Monday, October 17, 2011

Six Writing Tips

I once was a writer (entertaining examples). Nine books as author, coauthor, or contributor, columns for Newsday and NY Press (back when it was good!), frequent contributor to Newsweek, Bloomberg News Radio, and many others.

My writing here on the Slog sometimes springs from the writerly part of my mind, but usually is more personal - ideas and observations offered informally, without particular care taken in their expression. The following are hard-won writing tips for occasions when you need to take particular care. Many are actually editing tips rather than writing tips. But writing is 75% editing (in fact, that's the best tip of all!).


1. Keep Switching Formats to Edit

After editing out all the obvious problems on your computer, print it out. You'll be shocked by the number of new problems you find. Then try reading it out loud, noting problems (there will be plenty) as you go. Print it out with a different font and line spacings to uncover still more issues. Another trick: have someone read and offer their general impression. Then return to the writing, and you'll view it in a new light - and spot even more flaws.


2. Time Lends Perspective

If at all possible, put the writing aside for a few days (or, at least, a few hours). And pity theater critics, who must always get their reviews in the next day's paper. I honestly don't know how they do it.


3. Close Shave

Now, at this point, pass through looking to relentlessly cut every single unnecessary word (as if you were aiming to trim it to fit an arbitrary word count). You need to do this as dispassionately as possible, because we all have habits of using certain extra words, so they can seem perfectly ok at your first glance. But you'll find that if you remove them, the writing gets sleek and easier for people to read.

Better:

Now, at this point, pass through looking to relentlessly cut cutting every single unnecessary word (as if you were aiming to trim it to fit an arbitrary word count). You need to Do this as dispassionately as possible, because we all have habits of using certain extra words, so they can seem perfectly ok at your first glance. But you'll find that if you remove them, the writing gets sleek and easier for people to read.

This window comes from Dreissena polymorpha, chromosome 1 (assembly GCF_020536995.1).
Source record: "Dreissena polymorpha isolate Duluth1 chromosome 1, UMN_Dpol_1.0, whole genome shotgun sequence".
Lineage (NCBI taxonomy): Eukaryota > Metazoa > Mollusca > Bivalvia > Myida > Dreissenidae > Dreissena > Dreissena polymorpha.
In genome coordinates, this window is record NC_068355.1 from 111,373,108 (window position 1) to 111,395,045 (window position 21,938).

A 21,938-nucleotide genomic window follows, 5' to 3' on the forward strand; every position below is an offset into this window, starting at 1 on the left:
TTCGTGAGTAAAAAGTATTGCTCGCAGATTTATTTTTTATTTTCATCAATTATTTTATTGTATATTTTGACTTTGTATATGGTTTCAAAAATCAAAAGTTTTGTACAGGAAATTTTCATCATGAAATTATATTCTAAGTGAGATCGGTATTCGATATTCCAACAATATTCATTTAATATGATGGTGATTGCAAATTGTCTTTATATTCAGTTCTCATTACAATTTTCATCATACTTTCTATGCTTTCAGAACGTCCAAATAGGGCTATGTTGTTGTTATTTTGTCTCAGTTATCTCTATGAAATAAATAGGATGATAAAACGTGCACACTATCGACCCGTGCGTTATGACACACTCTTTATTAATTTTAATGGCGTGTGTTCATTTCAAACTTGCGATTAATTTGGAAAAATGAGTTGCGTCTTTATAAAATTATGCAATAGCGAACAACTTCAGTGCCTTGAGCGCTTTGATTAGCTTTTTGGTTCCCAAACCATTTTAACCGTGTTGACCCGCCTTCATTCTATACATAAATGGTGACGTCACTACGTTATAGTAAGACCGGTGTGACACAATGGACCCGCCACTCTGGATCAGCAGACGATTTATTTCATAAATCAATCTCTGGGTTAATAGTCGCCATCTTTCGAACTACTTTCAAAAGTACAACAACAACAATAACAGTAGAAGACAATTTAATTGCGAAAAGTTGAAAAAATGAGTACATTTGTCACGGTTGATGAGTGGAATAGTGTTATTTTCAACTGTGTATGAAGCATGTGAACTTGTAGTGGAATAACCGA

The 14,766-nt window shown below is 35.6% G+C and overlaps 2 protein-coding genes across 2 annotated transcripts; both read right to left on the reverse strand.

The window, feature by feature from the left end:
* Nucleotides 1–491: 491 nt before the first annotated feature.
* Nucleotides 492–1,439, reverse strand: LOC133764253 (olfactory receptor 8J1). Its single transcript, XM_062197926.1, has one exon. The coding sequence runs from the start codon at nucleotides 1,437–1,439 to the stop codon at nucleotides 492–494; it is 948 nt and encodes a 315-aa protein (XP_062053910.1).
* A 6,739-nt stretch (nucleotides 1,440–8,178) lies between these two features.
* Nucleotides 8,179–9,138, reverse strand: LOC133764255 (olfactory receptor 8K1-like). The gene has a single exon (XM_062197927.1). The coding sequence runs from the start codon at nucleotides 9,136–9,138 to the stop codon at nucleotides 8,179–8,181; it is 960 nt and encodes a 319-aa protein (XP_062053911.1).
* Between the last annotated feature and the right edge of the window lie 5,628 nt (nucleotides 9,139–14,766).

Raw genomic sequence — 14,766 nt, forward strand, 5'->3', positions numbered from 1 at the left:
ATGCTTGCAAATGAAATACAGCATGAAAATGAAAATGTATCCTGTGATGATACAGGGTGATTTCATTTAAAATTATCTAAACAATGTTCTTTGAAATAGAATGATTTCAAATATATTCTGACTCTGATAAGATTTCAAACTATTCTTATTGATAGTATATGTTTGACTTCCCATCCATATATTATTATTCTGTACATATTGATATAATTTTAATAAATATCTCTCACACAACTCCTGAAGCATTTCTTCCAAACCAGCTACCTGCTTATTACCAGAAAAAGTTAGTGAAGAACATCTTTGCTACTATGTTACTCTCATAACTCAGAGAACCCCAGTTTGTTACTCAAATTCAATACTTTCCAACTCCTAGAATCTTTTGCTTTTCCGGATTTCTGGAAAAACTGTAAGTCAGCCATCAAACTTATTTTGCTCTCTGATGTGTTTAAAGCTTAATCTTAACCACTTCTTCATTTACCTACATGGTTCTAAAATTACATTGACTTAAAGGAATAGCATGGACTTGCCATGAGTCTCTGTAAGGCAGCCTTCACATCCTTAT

4. Butcher Your Favorite Children

Every creative person, without exception, has had the unenviable experience of cutting out their favorite material because it failed to serve the greater good of a given piece of work. Join the ranks of The Miserable, and get used to the idea that literally anything's fair game.


5. Change the More Changeable

It's very common for inexperienced writers to fix the wrong instance.

For example, this:
I decided to move to suburbia, but, boy, was that ever the wrong move!
gets corrected to this:
I decided to move to suburbia, but, boy, was that ever the wrong action!
rather than this:
I decided to relocate to suburbia, but, boy, was that ever the wrong move!

6. Fix the Thinking, not the Writing

When you get stuck, you may feel certain the idea itself is well-formed and the problem is in the expression. You'd be wrong. Well-composed thoughts always express fluidly. If you can't express something, you haven't fully fleshed out the idea. So stop writing, mull over the subject, tighten up your understanding, and then return to writing. You'll find that it flows easily.

(Anecdote: I used to play in a big band alongside a trombonist who was a great player but couldn't improvise. He often complained that he had really great solos in his head, but could never seem to get them out on his horn. I finally asked him to hum one of those great solos. What came out were just vague, unspecific shapes and gestures.)


Finally, see the "Audition" portion of "The Times Everything Worked Out" for a taste of the commitment required to really excel.

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